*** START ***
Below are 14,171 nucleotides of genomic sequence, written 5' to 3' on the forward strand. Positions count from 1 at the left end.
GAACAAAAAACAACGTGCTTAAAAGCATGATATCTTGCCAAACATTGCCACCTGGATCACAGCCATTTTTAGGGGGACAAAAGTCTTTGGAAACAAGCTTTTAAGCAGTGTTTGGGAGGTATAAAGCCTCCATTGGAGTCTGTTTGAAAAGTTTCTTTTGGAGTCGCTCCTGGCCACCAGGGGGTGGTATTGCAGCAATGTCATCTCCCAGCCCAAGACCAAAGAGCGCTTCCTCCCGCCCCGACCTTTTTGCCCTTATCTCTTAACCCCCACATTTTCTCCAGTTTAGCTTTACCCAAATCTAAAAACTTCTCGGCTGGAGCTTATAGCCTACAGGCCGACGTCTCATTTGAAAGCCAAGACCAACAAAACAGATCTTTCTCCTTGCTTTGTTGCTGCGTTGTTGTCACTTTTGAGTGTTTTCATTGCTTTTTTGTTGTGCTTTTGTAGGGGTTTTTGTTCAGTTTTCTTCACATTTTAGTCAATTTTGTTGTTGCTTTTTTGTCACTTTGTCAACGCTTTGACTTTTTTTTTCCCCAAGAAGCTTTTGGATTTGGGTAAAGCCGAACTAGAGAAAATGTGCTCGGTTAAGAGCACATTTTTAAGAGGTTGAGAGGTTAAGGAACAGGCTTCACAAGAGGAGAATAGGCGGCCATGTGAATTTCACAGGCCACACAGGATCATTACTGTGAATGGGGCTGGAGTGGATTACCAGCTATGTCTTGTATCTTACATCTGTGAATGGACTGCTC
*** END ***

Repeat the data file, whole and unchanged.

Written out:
Below are 14,171 nucleotides of genomic sequence, written 5' to 3' on the forward strand. Positions count from 1 at the left end.
GAACAAAAAACAACGTGCTTAAAAGCATGATATCTTGCCAAACATTGCCACCTGGATCACAGCCATTTTTAGGGGGACAAAAGTCTTTGGAAACAAGCTTTTAAGCAGTGTTTGGGAGGTATAAAGCCTCCATTGGAGTCTGTTTGAAAAGTTTCTTTTGGAGTCGCTCCTGGCCACCAGGGGGTGGTATTGCAGCAATGTCATCTCCCAGCCCAAGACCAAAGAGCGCTTCCTCCCGCCCCGACCTTTTTGCCCTTATCTCTTAACCCCCACATTTTCTCCAGTTTAGCTTTACCCAAATCTAAAAACTTCTCGGCTGGAGCTTATAGCCTACAGGCCGACGTCTCATTTGAAAGCCAAGACCAACAAAACAGATCTTTCTCCTTGCTTTGTTGCTGCGTTGTTGTCACTTTTGAGTGTTTTCATTGCTTTTTTGTTGTGCTTTTGTAGGGGTTTTTGTTCAGTTTTCTTCACATTTTAGTCAATTTTGTTGTTGCTTTTTTGTCACTTTGTCAACGCTTTGACTTTTTTTTTCCCCAAGAAGCTTTTGGATTTGGGTAAAGCCGAACTAGAGAAAATGTGCTCGGTTAAGAGCACATTTTTAAGAGGTTGAGAGGTTAAGGAACAGGCTTCACAAGAGGAGAATAGGCGGCCATGTGAATTTCACAGGCCACACAGGATCATTACTGTGAATGGGGCTGGAGTGGATTACCAGCTATGTCTTGTATCTTACATCTGTGAATGGACTGCTC